Laurent Cantet • Director of Arthur Rambo
"I didn’t want the film to be a trial, but everyone has their own inner convictions"
- The French filmmaker explores the violent era of social media through the story of a young and popular novelist who suffers a vertiginous fall from grace
The 8th feature film offered up by French director Laurent Cantet (notably the recipient of Cannes’ 2008 Palme d’Or on account of The Class [+see also:
interview: Carole Scotta
interview: Laurent Cantet
film profile]), Arthur Rambo [+see also:
interview: Laurent Cantet
film profile] was unveiled in the Platform competition of the 46th Toronto Film Festival and is set to compete in the 69th San Sebastián Film Festival.
Cineuropa: Arthur Rambo is loosely based on the story of radio commentator Mehdi Meklat whose historic hateful tweets written under a pseudonym suddenly came to the surface in early 2017. What drew you to this news story?
Laurent Cantet: Back when it happened, I was very surprised and quite shocked because I’d read some of his articles in Bondy Blog, I’d often listened to him on France Inter and I found his political intelligence really interesting. When his tweets were unearthed, I struggled to get my head around the fact that it was the same person. How was it possible? It was like a puzzle, which made me think it had film potential.
Why did you choose to tell the story over the course of 48 hours?
I wanted the film to retrace a news story because news stories always tell us quite a lot about the time-period in question and often take it to the extreme, but I didn’t want it to be a biopic. I wanted to maintain a certain distance and level of freedom from the real story so that I didn’t feel obliged to stick to it. Narrowing the action down to a two-day period, following the peak of Karim D.s popularity and his fall, seemed to me to be a way of freeing myself from certain biographical aspects which would have proved an encumbrance. By narrowing the time-period down, we were also able to convey something of that era and of social media, and of the speed with which things change: you can become popular overnight and then, all of a sudden, in a matter of hours, you’re a pariah… Those 48 hours report back on the brutality of the phenomenon.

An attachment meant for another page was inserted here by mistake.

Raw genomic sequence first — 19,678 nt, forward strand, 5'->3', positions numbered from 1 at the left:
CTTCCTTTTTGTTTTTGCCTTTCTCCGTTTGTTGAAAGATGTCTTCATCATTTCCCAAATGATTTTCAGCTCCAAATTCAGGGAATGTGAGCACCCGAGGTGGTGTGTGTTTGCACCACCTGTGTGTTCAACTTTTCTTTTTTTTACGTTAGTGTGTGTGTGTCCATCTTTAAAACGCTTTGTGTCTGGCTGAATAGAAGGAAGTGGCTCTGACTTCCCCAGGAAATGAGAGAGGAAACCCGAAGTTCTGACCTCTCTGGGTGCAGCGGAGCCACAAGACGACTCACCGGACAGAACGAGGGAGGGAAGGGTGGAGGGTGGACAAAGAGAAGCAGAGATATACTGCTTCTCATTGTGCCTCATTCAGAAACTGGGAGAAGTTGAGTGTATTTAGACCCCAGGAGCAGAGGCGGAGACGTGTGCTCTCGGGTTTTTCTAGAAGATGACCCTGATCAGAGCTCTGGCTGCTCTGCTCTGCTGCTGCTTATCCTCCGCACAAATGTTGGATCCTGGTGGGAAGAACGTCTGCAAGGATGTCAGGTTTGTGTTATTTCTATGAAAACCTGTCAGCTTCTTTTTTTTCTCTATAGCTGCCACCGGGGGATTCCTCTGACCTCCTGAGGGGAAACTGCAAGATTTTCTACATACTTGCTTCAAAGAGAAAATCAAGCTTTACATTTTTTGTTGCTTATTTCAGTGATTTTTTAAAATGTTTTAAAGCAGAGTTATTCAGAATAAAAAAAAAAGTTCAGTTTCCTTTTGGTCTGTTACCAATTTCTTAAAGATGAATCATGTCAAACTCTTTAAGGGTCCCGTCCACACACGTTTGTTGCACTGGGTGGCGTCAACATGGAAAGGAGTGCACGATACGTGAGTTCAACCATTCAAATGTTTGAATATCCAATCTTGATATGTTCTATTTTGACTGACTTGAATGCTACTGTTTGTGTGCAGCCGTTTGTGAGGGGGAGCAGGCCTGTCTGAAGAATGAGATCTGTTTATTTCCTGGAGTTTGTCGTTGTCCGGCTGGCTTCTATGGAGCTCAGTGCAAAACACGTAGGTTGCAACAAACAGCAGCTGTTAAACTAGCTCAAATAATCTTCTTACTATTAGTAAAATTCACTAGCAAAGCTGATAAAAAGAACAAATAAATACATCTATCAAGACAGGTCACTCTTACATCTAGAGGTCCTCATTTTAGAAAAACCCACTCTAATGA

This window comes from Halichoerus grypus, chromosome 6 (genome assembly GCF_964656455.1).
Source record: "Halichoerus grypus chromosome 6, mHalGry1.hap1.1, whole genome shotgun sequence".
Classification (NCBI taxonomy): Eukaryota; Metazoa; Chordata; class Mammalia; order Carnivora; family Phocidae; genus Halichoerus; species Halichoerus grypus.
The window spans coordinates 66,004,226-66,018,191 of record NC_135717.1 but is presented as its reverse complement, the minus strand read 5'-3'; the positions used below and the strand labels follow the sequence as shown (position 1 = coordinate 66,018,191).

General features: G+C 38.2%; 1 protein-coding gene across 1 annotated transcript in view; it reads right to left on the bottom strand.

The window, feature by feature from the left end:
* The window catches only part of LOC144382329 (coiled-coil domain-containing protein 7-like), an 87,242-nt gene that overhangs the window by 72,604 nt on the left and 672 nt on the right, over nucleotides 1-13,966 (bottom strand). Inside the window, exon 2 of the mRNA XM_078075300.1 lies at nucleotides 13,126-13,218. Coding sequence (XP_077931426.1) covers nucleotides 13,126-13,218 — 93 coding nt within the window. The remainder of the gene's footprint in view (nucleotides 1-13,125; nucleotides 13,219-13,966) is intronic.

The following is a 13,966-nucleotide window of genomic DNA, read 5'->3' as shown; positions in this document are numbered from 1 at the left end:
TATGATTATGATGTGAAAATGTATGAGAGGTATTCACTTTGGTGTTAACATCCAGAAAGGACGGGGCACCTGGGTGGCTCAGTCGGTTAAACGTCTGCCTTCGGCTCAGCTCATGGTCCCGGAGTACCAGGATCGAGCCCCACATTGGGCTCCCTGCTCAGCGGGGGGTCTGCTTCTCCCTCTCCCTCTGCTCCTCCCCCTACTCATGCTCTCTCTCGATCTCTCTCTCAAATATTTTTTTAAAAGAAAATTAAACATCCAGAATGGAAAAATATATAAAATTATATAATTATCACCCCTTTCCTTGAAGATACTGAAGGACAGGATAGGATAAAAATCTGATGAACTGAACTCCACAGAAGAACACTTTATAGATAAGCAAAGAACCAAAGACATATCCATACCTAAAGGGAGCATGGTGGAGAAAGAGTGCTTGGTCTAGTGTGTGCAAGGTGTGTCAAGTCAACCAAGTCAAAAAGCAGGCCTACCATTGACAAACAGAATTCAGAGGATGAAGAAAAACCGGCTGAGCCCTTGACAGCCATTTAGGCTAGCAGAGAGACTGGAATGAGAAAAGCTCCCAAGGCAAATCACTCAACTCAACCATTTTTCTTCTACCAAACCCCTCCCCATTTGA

How did you avoid painting too sympathetic a portrait of Karim D., or an overly damning one?
That was the real dilemma in the writing process [editor’s note: the screenplay was written by the director in league with Fanny Burdino and Samuel Doux]: what kind of distance should we maintain from the character so as not to treat him too kindly, because I really didn’t want to do that, without depicting him as totally unpalatable? Firstly, the film doesn’t judge him or provide any explanations; the character remains an enigma, an enigma which also confuses the protagonist himself because he’s as lost as we are in the face of what he has done and, first and foremost, what he has written. It wasn’t easy keeping a distance. The film often displays a certain level of empathy for the character, but it doesn’t exonerate him from any rubbish he might have written.
The film also touches upon the question of France as an “immobile” country, both in terms of its geography and social status within society.
The character is something of a defector who was born in the suburbs into a family of Maghrebi origin and who finds a place for himself on the other side of the divide at lightning speed. But – and this is quite a pessimistic observation, as is often the case in my films – these young people are often subjected to a form of “house arrest”. The character isn’t yet familiar with the inner workings of the other world when he swiftly finds himself sent back to the other side. But, either way, whether he’s from the suburbs or not, his tweets are unacceptable.
Karim D. is faced with a succession of mirrors; encounters which reveal a wide range of reactions.
It’s constructed a bit like a courtroom drama. Karim D. is ordered to explain himself to his editor and to the entire publishing team, then to his Parisian mates, then to his suburban friends and then, last but not least, to his mother and his family. He has to answer their questions, but he can’t because he doesn’t understand it himself. Over time, he offers possible explanations, which the film examines one at a time without really giving a ruling on it, because I, myself, don’t understand it. I didn’t want the film to be a trial, but, after a while, everyone has their own inner convictions, shaped by the position each of us occupies in the world. His Parisian friends, who have had a similar journey to him, feel vulnerable because he has destroyed their reputation in one fell swoop; his suburban friends are worried that people will think they’re like him, so they reject him; his mother also rejects him, insisting that he didn’t learn to talk like that from her, etc.
(Translated from French)
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